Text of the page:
The only real excitement was when an earthquake hit one day. The phone room was on the 9th floor of the Oakland Tribune building, and you could actually feel that old building swaying back and forth. Back and forth. A very queasy feeling. For a second I thought the building might actually snap in half and we’d all plummet to our deaths, and subscriptions to the Oakland Tribune would come to a grinding halt. But no such luck.
My only career “advancement” was when somebody saw some of the cartoons I used to feverishly doodle on my note-pad while I was making calls. I was hired to draw a caricature of Billy Martin, the baseball manager, for an in-house promotion about the Oakland A’s. But if that rag had had any balls they would have immediately hired me to write a 5-days-a-week column on any subject I desired. Within two weeks I guarantee you, they would have had a thousand outraged letters-to-the-editor demanding I be fired, as well as half of their advertisers dropping out of the paper in protest. (Them newspaper guys are always saying, “There’s no such thing as bad publicity.” But you’d be surprised how FEW of these gutless editors have the balls to actually test that premise!)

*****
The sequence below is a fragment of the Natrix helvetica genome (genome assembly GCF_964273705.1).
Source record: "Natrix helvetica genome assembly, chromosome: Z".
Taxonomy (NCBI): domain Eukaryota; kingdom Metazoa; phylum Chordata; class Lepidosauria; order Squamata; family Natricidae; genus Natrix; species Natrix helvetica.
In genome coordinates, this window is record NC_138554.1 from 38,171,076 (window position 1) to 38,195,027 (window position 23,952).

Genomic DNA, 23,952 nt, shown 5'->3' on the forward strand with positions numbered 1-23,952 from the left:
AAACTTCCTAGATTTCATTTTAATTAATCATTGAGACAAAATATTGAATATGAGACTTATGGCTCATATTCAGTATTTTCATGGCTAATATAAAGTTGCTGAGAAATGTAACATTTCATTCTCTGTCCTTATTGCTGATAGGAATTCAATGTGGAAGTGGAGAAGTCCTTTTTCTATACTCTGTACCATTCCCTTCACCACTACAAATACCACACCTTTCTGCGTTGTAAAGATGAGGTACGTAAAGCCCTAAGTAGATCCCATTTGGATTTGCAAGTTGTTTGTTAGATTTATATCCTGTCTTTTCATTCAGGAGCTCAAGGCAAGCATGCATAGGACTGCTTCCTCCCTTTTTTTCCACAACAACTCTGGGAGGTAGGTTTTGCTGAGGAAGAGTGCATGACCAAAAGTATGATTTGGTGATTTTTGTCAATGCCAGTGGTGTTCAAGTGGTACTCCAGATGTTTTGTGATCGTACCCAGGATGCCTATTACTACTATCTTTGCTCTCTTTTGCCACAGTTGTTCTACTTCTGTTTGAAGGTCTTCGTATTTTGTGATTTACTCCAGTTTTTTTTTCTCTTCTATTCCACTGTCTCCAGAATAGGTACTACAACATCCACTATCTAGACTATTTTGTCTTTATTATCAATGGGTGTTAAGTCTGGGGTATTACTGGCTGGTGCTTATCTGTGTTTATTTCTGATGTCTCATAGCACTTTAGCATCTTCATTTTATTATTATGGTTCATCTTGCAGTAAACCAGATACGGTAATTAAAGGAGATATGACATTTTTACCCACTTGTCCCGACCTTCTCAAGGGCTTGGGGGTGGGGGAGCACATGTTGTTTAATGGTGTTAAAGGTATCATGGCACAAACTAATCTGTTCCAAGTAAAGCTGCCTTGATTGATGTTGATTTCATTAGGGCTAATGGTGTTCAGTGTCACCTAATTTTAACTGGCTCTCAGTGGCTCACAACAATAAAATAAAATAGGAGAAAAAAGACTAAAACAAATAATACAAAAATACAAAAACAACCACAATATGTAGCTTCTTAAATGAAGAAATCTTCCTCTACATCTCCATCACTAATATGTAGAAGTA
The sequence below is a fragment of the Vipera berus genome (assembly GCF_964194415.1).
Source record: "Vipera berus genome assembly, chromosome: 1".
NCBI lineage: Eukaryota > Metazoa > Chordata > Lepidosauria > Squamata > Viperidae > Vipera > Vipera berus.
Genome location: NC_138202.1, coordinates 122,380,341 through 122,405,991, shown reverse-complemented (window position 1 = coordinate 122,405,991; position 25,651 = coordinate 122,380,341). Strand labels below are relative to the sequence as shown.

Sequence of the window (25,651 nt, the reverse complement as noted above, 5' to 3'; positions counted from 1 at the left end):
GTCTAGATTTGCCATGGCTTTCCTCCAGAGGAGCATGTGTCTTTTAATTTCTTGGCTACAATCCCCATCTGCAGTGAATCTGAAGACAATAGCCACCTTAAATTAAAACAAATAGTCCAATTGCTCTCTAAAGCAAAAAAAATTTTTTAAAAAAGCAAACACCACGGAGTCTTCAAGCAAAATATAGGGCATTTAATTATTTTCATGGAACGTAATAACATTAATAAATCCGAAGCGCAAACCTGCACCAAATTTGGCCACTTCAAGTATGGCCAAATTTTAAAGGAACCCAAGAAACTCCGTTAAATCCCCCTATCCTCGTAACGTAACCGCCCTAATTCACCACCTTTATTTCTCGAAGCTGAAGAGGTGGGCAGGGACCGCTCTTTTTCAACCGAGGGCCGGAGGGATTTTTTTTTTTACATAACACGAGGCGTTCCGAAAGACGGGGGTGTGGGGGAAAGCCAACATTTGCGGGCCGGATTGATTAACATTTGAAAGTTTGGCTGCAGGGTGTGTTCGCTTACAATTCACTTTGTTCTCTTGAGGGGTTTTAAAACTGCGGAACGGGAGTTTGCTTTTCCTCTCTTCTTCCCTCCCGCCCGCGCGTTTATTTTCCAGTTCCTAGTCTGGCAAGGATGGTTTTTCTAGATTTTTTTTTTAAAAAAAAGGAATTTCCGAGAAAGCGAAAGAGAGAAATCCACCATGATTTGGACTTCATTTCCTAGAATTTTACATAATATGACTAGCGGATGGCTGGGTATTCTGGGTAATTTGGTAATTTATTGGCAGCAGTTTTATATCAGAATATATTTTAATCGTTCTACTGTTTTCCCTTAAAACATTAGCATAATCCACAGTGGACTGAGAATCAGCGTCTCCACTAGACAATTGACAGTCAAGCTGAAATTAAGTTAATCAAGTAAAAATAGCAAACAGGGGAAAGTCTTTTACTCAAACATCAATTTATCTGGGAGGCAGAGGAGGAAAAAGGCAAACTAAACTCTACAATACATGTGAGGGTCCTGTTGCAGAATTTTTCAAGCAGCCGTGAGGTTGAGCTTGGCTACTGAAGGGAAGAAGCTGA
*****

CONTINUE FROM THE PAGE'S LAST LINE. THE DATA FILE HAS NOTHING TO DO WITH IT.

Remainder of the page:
Anyways, after about 5 months I couldn’t stand that job anymore, and the idea of having knives pressed up against my neck really didn’t seem all that bad. So I quit my job and reverted back to my Skid Row lifestyle.###
By Ace Backwords
Whenever I think of Lake Merritt I think of this guy I used to know back in the ’90s who’s body was dredged up from the Lake.